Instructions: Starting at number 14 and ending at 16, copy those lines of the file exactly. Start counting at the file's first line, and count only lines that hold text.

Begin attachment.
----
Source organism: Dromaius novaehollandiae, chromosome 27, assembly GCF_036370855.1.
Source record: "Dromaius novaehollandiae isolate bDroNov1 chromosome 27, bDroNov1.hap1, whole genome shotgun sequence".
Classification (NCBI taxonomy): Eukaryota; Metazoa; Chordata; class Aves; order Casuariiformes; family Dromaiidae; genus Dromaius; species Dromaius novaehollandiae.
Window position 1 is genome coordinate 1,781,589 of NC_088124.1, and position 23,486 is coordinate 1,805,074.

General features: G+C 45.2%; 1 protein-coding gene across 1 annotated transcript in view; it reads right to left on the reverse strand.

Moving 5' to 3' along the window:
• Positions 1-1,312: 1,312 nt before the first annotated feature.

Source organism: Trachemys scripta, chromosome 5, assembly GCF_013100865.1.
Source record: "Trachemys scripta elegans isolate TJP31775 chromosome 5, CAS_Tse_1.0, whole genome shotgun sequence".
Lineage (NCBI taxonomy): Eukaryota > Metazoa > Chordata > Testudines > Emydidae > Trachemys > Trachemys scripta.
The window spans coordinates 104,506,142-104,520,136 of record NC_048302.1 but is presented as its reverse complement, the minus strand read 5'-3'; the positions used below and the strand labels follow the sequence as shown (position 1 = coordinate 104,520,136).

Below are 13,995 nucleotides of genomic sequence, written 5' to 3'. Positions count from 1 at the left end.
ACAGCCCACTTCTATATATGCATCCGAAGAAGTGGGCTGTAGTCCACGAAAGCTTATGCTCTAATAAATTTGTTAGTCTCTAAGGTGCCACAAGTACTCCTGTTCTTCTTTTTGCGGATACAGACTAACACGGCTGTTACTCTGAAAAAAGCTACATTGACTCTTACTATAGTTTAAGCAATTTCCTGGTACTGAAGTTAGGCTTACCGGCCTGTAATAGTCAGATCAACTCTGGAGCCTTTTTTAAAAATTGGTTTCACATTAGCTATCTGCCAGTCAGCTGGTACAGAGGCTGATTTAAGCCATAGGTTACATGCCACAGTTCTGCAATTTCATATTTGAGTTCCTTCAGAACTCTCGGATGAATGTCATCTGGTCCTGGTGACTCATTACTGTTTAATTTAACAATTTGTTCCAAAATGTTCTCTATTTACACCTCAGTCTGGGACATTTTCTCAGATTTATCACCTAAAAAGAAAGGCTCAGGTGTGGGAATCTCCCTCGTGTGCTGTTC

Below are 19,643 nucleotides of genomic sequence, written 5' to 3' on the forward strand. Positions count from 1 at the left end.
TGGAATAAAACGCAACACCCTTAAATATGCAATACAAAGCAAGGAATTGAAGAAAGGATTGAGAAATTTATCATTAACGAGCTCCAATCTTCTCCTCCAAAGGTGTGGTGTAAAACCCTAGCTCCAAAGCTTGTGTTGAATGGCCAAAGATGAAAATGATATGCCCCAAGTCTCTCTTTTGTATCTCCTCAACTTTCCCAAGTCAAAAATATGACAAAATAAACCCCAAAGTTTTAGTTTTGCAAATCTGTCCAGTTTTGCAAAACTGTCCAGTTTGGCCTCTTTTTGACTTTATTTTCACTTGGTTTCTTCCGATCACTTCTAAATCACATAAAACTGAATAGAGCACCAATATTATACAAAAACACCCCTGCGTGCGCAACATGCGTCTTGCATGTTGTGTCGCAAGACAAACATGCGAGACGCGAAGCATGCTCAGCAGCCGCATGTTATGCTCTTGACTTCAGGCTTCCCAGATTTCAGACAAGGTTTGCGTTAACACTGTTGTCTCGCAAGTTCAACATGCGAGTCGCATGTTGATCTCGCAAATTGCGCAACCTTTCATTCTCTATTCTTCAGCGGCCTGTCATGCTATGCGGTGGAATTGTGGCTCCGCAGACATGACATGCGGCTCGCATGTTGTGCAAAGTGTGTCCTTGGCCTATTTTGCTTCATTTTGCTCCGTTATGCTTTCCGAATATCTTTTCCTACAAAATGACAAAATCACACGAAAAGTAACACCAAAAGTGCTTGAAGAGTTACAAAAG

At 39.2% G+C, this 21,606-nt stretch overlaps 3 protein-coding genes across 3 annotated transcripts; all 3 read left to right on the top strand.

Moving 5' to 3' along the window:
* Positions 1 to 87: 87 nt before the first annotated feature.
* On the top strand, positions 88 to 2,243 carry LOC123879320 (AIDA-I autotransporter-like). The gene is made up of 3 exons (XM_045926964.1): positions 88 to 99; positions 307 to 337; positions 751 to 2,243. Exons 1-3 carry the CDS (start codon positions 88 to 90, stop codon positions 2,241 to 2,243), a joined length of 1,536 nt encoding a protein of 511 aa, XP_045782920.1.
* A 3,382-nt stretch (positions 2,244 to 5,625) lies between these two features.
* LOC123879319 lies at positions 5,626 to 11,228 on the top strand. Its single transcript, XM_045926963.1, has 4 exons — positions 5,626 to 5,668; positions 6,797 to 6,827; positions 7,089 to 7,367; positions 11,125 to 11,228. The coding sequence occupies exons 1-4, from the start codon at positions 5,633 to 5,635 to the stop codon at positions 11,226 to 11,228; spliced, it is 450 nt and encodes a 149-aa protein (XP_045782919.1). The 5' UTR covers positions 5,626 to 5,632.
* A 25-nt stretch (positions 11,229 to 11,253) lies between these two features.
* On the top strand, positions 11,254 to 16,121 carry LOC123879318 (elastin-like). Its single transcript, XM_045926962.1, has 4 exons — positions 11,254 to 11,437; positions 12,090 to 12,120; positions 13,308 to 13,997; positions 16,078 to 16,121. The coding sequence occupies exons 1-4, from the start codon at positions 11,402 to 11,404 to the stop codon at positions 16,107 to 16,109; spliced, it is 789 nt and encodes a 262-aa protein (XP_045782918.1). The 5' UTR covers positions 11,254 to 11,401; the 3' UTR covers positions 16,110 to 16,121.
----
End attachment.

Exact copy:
Below are 19,643 nucleotides of genomic sequence, written 5' to 3' on the forward strand. Positions count from 1 at the left end.
TGGAATAAAACGCAACACCCTTAAATATGCAATACAAAGCAAGGAATTGAAGAAAGGATTGAGAAATTTATCATTAACGAGCTCCAATCTTCTCCTCCAAAGGTGTGGTGTAAAACCCTAGCTCCAAAGCTTGTGTTGAATGGCCAAAGATGAAAATGATATGCCCCAAGTCTCTCTTTTGTATCTCCTCAACTTTCCCAAGTCAAAAATATGACAAAATAAACCCCAAAGTTTTAGTTTTGCAAATCTGTCCAGTTTTGCAAAACTGTCCAGTTTGGCCTCTTTTTGACTTTATTTTCACTTGGTTTCTTCCGATCACTTCTAAATCACATAAAACTGAATAGAGCACCAATATTATACAAAAACACCCCTGCGTGCGCAACATGCGTCTTGCATGTTGTGTCGCAAGACAAACATGCGAGACGCGAAGCATGCTCAGCAGCCGCATGTTATGCTCTTGACTTCAGGCTTCCCAGATTTCAGACAAGGTTTGCGTTAACACTGTTGTCTCGCAAGTTCAACATGCGAGTCGCATGTTGATCTCGCAAATTGCGCAACCTTTCATTCTCTATTCTTCAGCGGCCTGTCATGCTATGCGGTGGAATTGTGGCTCCGCAGACATGACATGCGGCTCGCATGTTGTGCAAAGTGTGTCCTTGGCCTATTTTGCTTCATTTTGCTCCGTTATGCTTTCCGAATATCTTTTCCTACAAAATGACAAAATCACACGAAAAGTAACACCAAAAGTGCTTGAAGAGTTACAAAAG

At 39.2% G+C, this 21,606-nt stretch overlaps 3 protein-coding genes across 3 annotated transcripts; all 3 read left to right on the top strand.